Oxford Hills graduation speakers urge gratitude, love

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PARIS — The sound of bagpipes and a warm, sinking sun set the scene for 207 young men and women to graduate from Oxford Hills Comprehensive High School on Saturday evening.

Both the graduates and those in attendance were treated to some insightful advice from speakers.

“The sheer act of gratitude causes happiness and social bonding,” said Salutatorian Sydney Rowell, who added that a senior picture should not be a portrait but a “collage of people who shaped who (you) are.”

She reminisced about the class’s final English assignment, which was to write letters to two staff members, thanking them for their support.

“I couldn’t believe how happy it made me to tell them how thankful I am,” she said, and cited the lesson in the book, “The Alchemist”— “the journey is the greatest treasure.”

“I thought the treasure of high school is today — graduation — but it’s not. It’s the journey,” Rowell said. “It’s all the moments over the years.”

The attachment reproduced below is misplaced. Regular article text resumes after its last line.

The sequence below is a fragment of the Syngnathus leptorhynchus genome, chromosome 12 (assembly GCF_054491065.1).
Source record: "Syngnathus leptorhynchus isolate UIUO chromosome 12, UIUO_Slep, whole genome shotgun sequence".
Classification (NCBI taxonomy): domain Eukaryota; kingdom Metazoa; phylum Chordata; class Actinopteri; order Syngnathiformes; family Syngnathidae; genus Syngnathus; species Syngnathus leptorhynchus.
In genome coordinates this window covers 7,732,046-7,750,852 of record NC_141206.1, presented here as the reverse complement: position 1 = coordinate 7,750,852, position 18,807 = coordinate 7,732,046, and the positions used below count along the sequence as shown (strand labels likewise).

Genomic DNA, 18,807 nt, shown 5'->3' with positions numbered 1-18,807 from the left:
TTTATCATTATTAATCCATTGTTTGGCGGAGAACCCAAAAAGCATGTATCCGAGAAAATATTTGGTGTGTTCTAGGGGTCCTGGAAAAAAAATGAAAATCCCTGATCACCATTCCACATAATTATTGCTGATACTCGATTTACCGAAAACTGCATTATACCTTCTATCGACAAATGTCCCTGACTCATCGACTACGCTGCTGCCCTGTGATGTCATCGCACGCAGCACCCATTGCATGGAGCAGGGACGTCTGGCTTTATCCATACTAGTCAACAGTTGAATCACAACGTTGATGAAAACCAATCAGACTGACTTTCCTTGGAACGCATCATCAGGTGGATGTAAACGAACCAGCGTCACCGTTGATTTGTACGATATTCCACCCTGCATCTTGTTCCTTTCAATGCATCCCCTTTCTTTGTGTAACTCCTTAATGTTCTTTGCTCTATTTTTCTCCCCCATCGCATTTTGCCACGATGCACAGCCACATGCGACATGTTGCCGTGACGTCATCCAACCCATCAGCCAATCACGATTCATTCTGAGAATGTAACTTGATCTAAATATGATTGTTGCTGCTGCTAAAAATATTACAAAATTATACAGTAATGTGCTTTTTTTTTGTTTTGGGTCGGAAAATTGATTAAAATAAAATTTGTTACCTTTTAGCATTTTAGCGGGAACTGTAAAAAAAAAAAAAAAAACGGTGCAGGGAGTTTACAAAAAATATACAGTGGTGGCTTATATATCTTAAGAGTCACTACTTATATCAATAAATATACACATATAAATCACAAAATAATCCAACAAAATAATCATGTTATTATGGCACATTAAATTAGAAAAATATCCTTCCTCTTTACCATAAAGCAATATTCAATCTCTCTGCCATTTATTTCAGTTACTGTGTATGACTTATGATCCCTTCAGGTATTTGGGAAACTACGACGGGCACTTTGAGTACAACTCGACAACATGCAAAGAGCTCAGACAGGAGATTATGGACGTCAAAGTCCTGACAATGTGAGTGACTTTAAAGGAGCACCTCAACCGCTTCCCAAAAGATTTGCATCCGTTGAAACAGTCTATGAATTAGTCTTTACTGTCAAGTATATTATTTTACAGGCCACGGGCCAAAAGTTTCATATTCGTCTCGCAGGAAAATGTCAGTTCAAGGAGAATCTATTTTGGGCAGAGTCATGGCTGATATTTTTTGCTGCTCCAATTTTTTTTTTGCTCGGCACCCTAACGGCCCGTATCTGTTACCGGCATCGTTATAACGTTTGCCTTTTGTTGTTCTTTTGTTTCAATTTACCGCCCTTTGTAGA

Class Valedictorian Haid Tanous received a standing ovation for his speech, which caused both laughter and tears.

“I need you all to peer inside yourselves and search through all the confusing, intrusive teenager thoughts,” Tanous said. “Behind all the bad decisions, the mistakes and sins, lies a pure and innocent child. Each one of you is still this kid, deep inside years of change. Some people might call this your heart. It’s from this energy that we dream, imagine and love others.”

In between hinting at inside jokes in which the whole class shared a laugh, and belting out the “i-Carly” theme song, Tanous begged his peers not to lose their innocence, because “splendor lies in each of us.”

“Triumph is what happens when we don’t silence our inner child,” Tanous said.

Dr. Molly Ware, a 1991 graduate, instilled in the green-gowned young adults the importance of listening, especially to those they may not agree with, or who are different from them.

“We want to be noticed,” Ware said. “But what’s more important and useful is learning to listen.”

As a doctor, Ware told the graduates, she begins every patient interaction with, “Tell me your story.”

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